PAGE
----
Junior receives award at Intel International Science Fair

The Intel International Science and Engineering Fair is the largest international pre-college science fair in the world, hosting students from 70 countries, regions and territories each year.

Held from May 12 to May 17 in Phoenix, Ariz., the fair was attended by juniors Aaron Aguhob and Supraja Chitarri, who were among 1,500 participants from all corners of the globe showcasing experiments. Chittari won third place in the animal science category.

The fair, which awards over three million dollars in prize money, gives out Best in Category awards and a Grand Prize. For the Best in Category award judges select the best experiment in each of the 17 categories. The first place winners of the Best in Category awards are granted a $5,000 scholarship and their schools receive a $1,000 grant.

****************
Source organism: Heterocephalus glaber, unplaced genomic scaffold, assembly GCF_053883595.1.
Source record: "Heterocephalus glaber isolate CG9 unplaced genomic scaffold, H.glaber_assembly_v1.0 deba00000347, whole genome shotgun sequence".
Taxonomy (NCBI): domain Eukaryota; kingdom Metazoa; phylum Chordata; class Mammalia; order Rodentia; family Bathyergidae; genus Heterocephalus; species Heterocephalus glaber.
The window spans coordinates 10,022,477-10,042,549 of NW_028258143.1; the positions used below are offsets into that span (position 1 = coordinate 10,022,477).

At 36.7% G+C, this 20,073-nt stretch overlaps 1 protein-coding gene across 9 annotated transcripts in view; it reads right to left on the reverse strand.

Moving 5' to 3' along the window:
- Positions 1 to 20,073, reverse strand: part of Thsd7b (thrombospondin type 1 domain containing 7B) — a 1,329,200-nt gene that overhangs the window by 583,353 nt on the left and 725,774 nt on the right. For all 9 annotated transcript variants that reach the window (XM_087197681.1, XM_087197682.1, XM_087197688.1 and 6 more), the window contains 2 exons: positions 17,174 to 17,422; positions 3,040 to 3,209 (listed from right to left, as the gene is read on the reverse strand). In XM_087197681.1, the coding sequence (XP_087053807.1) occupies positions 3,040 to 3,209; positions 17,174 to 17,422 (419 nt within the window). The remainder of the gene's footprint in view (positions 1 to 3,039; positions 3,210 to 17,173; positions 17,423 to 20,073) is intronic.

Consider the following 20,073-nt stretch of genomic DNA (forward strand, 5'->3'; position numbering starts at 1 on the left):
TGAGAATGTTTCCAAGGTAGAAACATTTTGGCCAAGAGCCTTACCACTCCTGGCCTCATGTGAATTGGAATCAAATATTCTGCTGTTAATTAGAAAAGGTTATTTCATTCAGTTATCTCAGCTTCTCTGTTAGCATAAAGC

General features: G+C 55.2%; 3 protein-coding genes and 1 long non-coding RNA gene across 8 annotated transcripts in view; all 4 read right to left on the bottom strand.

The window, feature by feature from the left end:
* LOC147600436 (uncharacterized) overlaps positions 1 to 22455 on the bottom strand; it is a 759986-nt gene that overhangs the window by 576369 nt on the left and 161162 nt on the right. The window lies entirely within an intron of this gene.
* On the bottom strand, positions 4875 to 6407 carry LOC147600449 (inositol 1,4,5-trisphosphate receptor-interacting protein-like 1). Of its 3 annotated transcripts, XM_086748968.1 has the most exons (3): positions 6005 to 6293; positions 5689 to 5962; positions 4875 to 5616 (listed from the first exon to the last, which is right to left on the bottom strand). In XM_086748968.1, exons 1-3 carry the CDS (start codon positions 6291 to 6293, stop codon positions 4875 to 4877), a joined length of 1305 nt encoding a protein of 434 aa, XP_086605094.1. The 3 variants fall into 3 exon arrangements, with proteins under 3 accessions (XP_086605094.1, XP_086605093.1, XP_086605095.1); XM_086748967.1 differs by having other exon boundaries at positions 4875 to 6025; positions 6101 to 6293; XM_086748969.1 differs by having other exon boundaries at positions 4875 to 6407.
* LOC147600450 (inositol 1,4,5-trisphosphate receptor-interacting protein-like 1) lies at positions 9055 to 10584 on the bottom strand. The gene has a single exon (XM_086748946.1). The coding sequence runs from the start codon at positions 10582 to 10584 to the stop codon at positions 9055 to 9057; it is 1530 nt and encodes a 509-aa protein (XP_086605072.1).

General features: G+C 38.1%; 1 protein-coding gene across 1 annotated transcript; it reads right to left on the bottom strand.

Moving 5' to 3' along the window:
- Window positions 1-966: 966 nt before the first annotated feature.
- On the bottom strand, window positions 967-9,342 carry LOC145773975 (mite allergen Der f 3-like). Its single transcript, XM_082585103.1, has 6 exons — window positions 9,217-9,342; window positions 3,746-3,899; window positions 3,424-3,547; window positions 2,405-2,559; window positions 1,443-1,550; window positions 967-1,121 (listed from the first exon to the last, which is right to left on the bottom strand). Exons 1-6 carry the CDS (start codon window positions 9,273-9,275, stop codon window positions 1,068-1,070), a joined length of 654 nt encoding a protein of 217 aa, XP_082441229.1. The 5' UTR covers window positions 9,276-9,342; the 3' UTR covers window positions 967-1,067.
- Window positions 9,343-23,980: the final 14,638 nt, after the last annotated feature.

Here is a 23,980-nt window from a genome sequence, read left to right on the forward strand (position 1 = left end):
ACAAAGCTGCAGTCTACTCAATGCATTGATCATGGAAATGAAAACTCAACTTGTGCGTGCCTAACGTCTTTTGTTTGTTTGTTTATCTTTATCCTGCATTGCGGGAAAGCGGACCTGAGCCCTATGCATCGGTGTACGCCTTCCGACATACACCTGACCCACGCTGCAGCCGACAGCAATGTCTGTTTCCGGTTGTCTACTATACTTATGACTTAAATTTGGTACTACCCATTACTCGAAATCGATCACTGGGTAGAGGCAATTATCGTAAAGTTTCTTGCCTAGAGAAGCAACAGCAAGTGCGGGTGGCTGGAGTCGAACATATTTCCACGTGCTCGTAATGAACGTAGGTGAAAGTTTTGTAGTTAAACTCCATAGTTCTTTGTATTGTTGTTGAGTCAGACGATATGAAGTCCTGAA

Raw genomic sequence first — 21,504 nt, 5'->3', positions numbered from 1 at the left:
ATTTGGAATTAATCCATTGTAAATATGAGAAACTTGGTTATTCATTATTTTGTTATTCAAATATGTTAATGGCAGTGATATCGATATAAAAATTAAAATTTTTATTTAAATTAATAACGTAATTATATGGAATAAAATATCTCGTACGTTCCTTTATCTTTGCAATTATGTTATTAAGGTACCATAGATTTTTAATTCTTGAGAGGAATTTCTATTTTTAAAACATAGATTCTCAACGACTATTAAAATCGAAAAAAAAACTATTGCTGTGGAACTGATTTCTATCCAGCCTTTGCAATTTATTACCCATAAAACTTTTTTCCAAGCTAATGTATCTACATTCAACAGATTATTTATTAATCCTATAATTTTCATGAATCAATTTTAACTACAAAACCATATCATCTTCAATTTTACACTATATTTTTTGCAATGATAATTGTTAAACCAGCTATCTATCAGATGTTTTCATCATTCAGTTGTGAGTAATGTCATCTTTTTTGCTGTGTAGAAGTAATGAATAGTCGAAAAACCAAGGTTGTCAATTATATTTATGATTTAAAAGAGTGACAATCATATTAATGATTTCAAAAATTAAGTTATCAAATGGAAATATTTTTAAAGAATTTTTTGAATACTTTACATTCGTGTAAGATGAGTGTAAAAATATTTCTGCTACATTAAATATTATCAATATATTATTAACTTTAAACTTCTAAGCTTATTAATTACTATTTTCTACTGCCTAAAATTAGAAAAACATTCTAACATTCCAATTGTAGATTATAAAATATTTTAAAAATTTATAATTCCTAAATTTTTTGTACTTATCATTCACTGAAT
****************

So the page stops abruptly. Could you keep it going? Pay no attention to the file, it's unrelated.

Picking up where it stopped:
The Grand Prize is the $75,000 Gordon E. Moore Award, which is offered to one student yearly in honor of the fair’s co-founder and selected based on “outstanding and innovative research,” according to the Society for Science & the Public website.

This year’s winner of the Grand Prize was Ionut Alexandru Budisteanu, a 19-year-old Romanian. He won the award for his work on artificial intelligence.

Chittari attended the Intel scieence fair after winning a first prize at the regional science fair.

Chittari’s experiment tests the effect of turmeric spice on the memory of planaria, a type of flatworm.

“What I basically did was put these worms through behavioral test and I added varied concentrations of turmeric to their environment to see if those worms affected […] would behave differently, and I found out that they were able to obtain more knowledge,” Chittari said.

Aguhob’s experiment involved fractals and wire radio signals.

To prepare for the International Science Fair, Chittari said that she would rehearse “as much as I can because obviously I [could not] take any more data.”

For Chittari, the best part of the science fair is the experience of meeting new people and seeing the other experiments.

“I think it’s the experience. It’s the experience of being in a lab; its the experience of meeting the judges and seeing the projects. I feel, for me, placing and prizes are all secondary because it reminds me that science is a community event and we all inspire each other and we all help each other,” Chittari said.